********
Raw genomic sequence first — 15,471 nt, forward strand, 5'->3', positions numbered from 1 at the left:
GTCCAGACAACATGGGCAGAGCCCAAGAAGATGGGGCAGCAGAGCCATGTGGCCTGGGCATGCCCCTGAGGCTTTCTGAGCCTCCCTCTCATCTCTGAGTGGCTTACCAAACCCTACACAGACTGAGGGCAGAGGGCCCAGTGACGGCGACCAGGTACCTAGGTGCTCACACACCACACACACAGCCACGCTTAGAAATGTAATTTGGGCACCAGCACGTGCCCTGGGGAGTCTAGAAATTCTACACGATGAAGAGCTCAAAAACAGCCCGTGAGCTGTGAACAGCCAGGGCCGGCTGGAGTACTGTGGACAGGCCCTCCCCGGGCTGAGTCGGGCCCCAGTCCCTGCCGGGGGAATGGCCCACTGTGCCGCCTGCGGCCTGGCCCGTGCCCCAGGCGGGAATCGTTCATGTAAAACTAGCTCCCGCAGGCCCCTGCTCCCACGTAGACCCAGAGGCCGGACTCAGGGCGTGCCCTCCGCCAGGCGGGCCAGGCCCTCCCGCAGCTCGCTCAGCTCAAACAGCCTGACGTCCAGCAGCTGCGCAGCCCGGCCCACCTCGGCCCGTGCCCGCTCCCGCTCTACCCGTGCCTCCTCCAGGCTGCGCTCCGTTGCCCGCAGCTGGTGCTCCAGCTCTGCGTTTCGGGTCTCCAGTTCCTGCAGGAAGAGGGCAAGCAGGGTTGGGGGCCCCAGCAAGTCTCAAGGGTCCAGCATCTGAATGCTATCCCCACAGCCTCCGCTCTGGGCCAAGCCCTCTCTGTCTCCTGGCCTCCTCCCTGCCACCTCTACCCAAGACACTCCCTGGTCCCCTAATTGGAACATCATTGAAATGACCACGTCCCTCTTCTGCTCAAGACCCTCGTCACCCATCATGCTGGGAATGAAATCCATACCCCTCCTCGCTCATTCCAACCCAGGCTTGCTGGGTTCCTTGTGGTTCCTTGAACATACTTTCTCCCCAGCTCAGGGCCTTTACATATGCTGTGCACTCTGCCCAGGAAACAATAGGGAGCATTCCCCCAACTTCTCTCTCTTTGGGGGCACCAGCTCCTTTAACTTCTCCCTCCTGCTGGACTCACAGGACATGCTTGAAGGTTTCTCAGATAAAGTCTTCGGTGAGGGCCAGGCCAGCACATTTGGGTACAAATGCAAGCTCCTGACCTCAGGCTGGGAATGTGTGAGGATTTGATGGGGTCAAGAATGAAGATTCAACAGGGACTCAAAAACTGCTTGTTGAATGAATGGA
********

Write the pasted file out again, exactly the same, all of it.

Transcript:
Raw genomic sequence first — 15,471 nt, forward strand, 5'->3', positions numbered from 1 at the left:
GTCCAGACAACATGGGCAGAGCCCAAGAAGATGGGGCAGCAGAGCCATGTGGCCTGGGCATGCCCCTGAGGCTTTCTGAGCCTCCCTCTCATCTCTGAGTGGCTTACCAAACCCTACACAGACTGAGGGCAGAGGGCCCAGTGACGGCGACCAGGTACCTAGGTGCTCACACACCACACACACAGCCACGCTTAGAAATGTAATTTGGGCACCAGCACGTGCCCTGGGGAGTCTAGAAATTCTACACGATGAAGAGCTCAAAAACAGCCCGTGAGCTGTGAACAGCCAGGGCCGGCTGGAGTACTGTGGACAGGCCCTCCCCGGGCTGAGTCGGGCCCCAGTCCCTGCCGGGGGAATGGCCCACTGTGCCGCCTGCGGCCTGGCCCGTGCCCCAGGCGGGAATCGTTCATGTAAAACTAGCTCCCGCAGGCCCCTGCTCCCACGTAGACCCAGAGGCCGGACTCAGGGCGTGCCCTCCGCCAGGCGGGCCAGGCCCTCCCGCAGCTCGCTCAGCTCAAACAGCCTGACGTCCAGCAGCTGCGCAGCCCGGCCCACCTCGGCCCGTGCCCGCTCCCGCTCTACCCGTGCCTCCTCCAGGCTGCGCTCCGTTGCCCGCAGCTGGTGCTCCAGCTCTGCGTTTCGGGTCTCCAGTTCCTGCAGGAAGAGGGCAAGCAGGGTTGGGGGCCCCAGCAAGTCTCAAGGGTCCAGCATCTGAATGCTATCCCCACAGCCTCCGCTCTGGGCCAAGCCCTCTCTGTCTCCTGGCCTCCTCCCTGCCACCTCTACCCAAGACACTCCCTGGTCCCCTAATTGGAACATCATTGAAATGACCACGTCCCTCTTCTGCTCAAGACCCTCGTCACCCATCATGCTGGGAATGAAATCCATACCCCTCCTCGCTCATTCCAACCCAGGCTTGCTGGGTTCCTTGTGGTTCCTTGAACATACTTTCTCCCCAGCTCAGGGCCTTTACATATGCTGTGCACTCTGCCCAGGAAACAATAGGGAGCATTCCCCCAACTTCTCTCTCTTTGGGGGCACCAGCTCCTTTAACTTCTCCCTCCTGCTGGACTCACAGGACATGCTTGAAGGTTTCTCAGATAAAGTCTTCGGTGAGGGCCAGGCCAGCACATTTGGGTACAAATGCAAGCTCCTGACCTCAGGCTGGGAATGTGTGAGGATTTGATGGGGTCAAGAATGAAGATTCAACAGGGACTCAAAAACTGCTTGTTGAATGAATGGA